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Doesn't a Python exception capture the call stack too? – Gabe May 23 '11 at 5:04
I don't know. I'd assumed not, given that that idiom is OK in Python. – Stephen C May 23 '11 at 5:09
Or it could be that Python is just less concerned with efficiency. – dan04 May 23 '11 at 5:19
I can't imagine how traceback.print_exception would work if Python didn't capture the whole stack. – Gabe May 23 '11 at 5:20
@kert Both are strongly typed, the difference is that Java uses static typing, whereas Python uses dynamic typing. – Vojislav Stojkovic Mar 24 '14 at 17:20

The basic difference is that in java, the actual type of a value, which is a thing that cannot be changed once the object is created, strongly determines how it is possible to use that object. In some cases, you can get clever and fool the java runtime into doing things the type isn't built to understand, but this often requires extreme cleverness and is seldom actually possible. Just because some object happens to have a write method doesn't mean the type system assumes that the methods are really meant for the same thing.

Python doesn't do any of that. For one thing, a method named write (or in the example you just gave, it would be __iadd__ for in-place add), is assumed to be the interface for the type in question.

This gets to what might be a deeper difference in python, which is the assumption that "we are all consenting adults", and it's ok, and actually a good thing to use someone else's code in ways they didn't anticipate when they wrote it, so long as it's got the right interface.

Java goes out of its way to prevent this kind of thing from happening, at almost every level of the VM.

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Would it? If the documentation clearly states, that it is expected to get a non-Integer instance and that the method would return false in that case, then the idea is OK.

Although it is much cheaper (performance wise) to use the instanceof operator instead of forcing the VM to throw an exception for this simple check.

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You are combining several issues into one, which confuses the issue unnecessarily.

  1. Are the communities supportive of a "is_xxx" style function? In both cases the need for such a function is understood, but in both cases the use of such a function is frowned upon. The implementation of this method is also probably not what developers from either Java or python would find attractive.

  2. Should we be using exceptions for control flow? Python, as a scripting language and by its conventions, has more tolerance for such behavior, In java exceptions are for exceptional situations.

  3. There's also a difference in the real meaning of the codes: What you're kind-of using in python is duck typing, and erroring on any object that doesn't support += 1. What you're doing in Java is type casting and erroring on any object that isn't castable to an Integer (presumably only an Integer object will support this? My Java is rusty..)

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Python's dynamic typing allows you to use non-int (and heck, non-number) types there, as long as the operation is valid.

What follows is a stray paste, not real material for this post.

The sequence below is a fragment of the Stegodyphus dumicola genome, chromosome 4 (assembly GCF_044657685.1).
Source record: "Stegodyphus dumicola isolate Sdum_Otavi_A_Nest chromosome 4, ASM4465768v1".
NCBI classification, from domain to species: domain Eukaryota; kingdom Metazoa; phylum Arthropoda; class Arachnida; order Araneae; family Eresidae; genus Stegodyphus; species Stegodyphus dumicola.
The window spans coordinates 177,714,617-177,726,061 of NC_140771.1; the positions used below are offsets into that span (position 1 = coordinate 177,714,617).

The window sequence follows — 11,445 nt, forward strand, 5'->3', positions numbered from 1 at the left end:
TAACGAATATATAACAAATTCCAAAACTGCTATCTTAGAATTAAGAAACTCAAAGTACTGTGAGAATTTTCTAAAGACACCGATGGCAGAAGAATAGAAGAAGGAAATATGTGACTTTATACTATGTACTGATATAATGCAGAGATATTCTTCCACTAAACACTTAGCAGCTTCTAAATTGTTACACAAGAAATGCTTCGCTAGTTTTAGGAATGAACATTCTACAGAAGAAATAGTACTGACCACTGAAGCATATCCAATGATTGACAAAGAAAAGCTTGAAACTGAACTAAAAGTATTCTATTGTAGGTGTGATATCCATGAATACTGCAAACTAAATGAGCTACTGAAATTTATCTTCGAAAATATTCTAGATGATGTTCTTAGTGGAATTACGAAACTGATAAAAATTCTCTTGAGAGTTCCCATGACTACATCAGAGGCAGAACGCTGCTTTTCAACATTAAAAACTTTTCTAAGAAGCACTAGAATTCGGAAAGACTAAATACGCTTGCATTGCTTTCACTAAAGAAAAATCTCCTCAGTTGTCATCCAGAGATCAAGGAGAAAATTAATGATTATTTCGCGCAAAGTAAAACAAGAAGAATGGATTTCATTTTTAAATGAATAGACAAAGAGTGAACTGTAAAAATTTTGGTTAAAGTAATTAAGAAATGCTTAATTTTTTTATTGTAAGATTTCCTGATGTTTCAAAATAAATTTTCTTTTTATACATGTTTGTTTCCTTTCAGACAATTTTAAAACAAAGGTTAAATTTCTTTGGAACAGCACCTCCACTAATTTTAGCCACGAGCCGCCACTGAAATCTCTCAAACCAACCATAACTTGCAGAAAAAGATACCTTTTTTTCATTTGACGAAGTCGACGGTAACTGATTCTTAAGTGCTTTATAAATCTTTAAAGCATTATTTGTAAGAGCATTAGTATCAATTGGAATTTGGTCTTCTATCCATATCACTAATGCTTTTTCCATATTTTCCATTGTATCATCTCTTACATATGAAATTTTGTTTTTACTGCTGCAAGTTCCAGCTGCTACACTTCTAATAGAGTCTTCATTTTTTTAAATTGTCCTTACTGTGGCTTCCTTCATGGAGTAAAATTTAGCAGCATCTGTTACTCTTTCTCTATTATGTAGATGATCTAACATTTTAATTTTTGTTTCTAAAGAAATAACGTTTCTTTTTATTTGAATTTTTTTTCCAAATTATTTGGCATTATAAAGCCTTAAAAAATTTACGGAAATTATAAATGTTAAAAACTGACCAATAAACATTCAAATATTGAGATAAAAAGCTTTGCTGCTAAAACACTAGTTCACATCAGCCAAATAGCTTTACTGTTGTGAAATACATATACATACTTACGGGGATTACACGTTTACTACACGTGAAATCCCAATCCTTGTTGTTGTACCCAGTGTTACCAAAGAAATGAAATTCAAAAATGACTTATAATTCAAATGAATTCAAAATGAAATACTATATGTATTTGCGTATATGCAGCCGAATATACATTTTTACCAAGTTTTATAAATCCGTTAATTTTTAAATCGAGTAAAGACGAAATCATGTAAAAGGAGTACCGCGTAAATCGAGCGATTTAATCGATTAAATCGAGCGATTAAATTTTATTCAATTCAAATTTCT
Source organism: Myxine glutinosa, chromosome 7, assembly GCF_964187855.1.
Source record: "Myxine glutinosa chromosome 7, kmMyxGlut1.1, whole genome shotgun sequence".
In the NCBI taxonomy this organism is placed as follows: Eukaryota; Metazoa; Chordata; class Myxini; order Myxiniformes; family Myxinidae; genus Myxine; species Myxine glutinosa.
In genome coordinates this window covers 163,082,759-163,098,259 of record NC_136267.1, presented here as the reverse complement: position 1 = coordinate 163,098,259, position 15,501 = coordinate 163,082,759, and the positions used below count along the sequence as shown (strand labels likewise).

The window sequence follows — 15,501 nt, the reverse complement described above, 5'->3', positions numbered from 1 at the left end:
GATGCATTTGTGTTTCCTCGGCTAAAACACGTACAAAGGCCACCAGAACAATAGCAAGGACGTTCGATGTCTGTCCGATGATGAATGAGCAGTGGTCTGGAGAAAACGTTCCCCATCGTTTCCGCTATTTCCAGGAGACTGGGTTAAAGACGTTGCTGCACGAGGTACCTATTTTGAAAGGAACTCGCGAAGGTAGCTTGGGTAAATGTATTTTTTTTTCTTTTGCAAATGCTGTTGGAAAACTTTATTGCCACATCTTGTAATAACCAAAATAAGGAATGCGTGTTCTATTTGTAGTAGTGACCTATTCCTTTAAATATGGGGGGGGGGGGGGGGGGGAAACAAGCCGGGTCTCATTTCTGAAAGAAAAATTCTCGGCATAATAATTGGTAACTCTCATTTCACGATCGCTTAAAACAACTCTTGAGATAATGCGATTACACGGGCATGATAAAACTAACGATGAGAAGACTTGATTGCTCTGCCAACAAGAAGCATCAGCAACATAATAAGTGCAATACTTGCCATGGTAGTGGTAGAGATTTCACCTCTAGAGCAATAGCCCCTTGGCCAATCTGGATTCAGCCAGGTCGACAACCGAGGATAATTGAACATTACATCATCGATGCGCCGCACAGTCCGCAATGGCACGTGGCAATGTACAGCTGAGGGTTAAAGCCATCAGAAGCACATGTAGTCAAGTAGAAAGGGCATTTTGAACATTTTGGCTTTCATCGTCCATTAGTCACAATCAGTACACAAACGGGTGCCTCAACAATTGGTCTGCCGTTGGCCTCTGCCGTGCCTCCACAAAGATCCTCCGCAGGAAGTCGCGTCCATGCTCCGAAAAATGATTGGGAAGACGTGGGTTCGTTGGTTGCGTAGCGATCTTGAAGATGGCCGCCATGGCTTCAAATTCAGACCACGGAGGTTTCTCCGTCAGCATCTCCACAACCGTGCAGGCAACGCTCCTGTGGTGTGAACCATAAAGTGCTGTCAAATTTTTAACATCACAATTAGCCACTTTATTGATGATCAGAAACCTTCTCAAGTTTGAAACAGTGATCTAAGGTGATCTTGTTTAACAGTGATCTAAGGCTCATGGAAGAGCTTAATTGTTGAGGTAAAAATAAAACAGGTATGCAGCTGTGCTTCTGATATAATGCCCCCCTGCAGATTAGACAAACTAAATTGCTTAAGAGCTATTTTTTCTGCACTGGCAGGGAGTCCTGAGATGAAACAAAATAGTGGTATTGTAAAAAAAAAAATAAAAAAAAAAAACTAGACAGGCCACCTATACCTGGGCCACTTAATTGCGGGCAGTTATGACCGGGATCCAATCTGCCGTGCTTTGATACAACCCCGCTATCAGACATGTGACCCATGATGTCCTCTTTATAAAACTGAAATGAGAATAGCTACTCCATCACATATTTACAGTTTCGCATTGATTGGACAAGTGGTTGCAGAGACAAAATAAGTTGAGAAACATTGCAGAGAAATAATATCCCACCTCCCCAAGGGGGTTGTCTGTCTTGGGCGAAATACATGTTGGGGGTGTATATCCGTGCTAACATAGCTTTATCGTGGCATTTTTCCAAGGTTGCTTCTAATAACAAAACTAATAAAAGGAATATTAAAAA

But no, that would never be considered good code in the Python community, for exactly that reason.

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Since when is this bad Python style? The "pythonic" way to check if something is a number is to int(my_var) and then catch the exception if it's not. – Brendan Long May 23 '11 at 5:07
@Brendan: Absolutely. But adding 1 to it won't tell you that it's actually any sort of number. – Ignacio Vazquez-Abrams May 23 '11 at 5:08

Because in Java, you can call the getClass function on an object to determine its type.

public void myMethod(Object obj) {  
    Class cls = obj.getClass();  
    System.out.println("The type of the object is: " + cls.getName());  

Specifically, you'd want this functionality:

public void myMethod(Object obj) {  
    if (obj instanceof String) {  
        System.out.println("It's a String");  
    else {  
        System.out.println("It's not a String");  
share|improve this answer
>>> isinstance(3, int) True – Ignacio Vazquez-Abrams May 23 '11 at 5:03

It's just a matter of convention, in Java it's considered good style to "look before you leap", but there is nothing inherently wrong about either style.

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Looking before you leap can be incorrect: – Phob Sep 20 '12 at 21:47

I don't know Python. But in Java you can use instance of in this kind of cases.

EDIT : Well I know Python is not statically typed as Java. So that is why it makes sense to use instance of for Java and not so much for Python.

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python has the equivalent of instance of, but pythonistas don't like to use it. When you do, you are saying that you know better than the caller how they can use the function you wrote. In python, we just assume that if the supplied arguments have the right methods, then it is of the right type. This is known as duck typing. – SingleNegationElimination May 23 '11 at 5:10
As distinct from duct taping :-) – Stephen C Mar 24 '14 at 18:18

Your Python code example is really nonsense.

I can write in Python:

is_integer = lambda x: isinstance(x, int)
print is_integer(2)
print is_integer('foo')
share|improve this answer
but this would be considered un pythonic it doesn't have to be an instance of a specific class to be an integer, it needs only to work the same as any other integer to be an integer. – SingleNegationElimination May 23 '11 at 5:12
It's really pointless, because your answer is unpythonic and not recommended. Simple as that. – gorsky Jul 29 '11 at 20:53